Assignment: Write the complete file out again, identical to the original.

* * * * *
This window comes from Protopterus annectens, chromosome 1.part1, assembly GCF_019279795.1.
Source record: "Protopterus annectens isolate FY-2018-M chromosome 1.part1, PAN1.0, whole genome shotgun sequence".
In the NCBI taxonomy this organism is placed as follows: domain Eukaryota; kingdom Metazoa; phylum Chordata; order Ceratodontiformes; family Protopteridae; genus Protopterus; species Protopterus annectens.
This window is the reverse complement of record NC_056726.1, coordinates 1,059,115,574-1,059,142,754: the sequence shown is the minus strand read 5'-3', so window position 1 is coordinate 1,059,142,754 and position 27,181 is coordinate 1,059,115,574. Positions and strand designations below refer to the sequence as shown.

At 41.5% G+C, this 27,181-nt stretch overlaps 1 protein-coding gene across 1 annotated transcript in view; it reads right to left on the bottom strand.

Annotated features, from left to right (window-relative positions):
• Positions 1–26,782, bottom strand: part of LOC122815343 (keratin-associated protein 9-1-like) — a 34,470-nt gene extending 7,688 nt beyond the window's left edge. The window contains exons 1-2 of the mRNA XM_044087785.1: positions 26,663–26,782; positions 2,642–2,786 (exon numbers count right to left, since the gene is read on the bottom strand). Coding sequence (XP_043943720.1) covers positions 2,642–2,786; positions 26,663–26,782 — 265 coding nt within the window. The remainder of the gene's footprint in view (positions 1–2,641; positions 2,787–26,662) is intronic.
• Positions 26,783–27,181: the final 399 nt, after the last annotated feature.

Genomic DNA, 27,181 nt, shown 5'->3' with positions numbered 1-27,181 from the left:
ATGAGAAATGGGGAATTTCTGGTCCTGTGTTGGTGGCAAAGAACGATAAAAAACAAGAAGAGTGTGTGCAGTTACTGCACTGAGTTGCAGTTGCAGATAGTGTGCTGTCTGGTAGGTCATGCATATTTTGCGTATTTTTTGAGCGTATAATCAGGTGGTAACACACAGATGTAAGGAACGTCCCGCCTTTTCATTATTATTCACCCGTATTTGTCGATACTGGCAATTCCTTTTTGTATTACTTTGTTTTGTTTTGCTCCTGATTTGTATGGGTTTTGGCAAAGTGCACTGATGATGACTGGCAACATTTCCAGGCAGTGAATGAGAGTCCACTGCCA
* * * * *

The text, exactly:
This window comes from Protopterus annectens, chromosome 1.part1, assembly GCF_019279795.1.
Source record: "Protopterus annectens isolate FY-2018-M chromosome 1.part1, PAN1.0, whole genome shotgun sequence".
In the NCBI taxonomy this organism is placed as follows: domain Eukaryota; kingdom Metazoa; phylum Chordata; order Ceratodontiformes; family Protopteridae; genus Protopterus; species Protopterus annectens.
This window is the reverse complement of record NC_056726.1, coordinates 1,059,115,574-1,059,142,754: the sequence shown is the minus strand read 5'-3', so window position 1 is coordinate 1,059,142,754 and position 27,181 is coordinate 1,059,115,574. Positions and strand designations below refer to the sequence as shown.

At 41.5% G+C, this 27,181-nt stretch overlaps 1 protein-coding gene across 1 annotated transcript in view; it reads right to left on the bottom strand.

Annotated features, from left to right (window-relative positions):
• Positions 1–26,782, bottom strand: part of LOC122815343 (keratin-associated protein 9-1-like) — a 34,470-nt gene extending 7,688 nt beyond the window's left edge. The window contains exons 1-2 of the mRNA XM_044087785.1: positions 26,663–26,782; positions 2,642–2,786 (exon numbers count right to left, since the gene is read on the bottom strand). Coding sequence (XP_043943720.1) covers positions 2,642–2,786; positions 26,663–26,782 — 265 coding nt within the window. The remainder of the gene's footprint in view (positions 1–2,641; positions 2,787–26,662) is intronic.
• Positions 26,783–27,181: the final 399 nt, after the last annotated feature.

Genomic DNA, 27,181 nt, shown 5'->3' with positions numbered 1-27,181 from the left:
ATGAGAAATGGGGAATTTCTGGTCCTGTGTTGGTGGCAAAGAACGATAAAAAACAAGAAGAGTGTGTGCAGTTACTGCACTGAGTTGCAGTTGCAGATAGTGTGCTGTCTGGTAGGTCATGCATATTTTGCGTATTTTTTGAGCGTATAATCAGGTGGTAACACACAGATGTAAGGAACGTCCCGCCTTTTCATTATTATTCACCCGTATTTGTCGATACTGGCAATTCCTTTTTGTATTACTTTGTTTTGTTTTGCTCCTGATTTGTATGGGTTTTGGCAAAGTGCACTGATGATGACTGGCAACATTTCCAGGCAGTGAATGAGAGTCCACTGCCA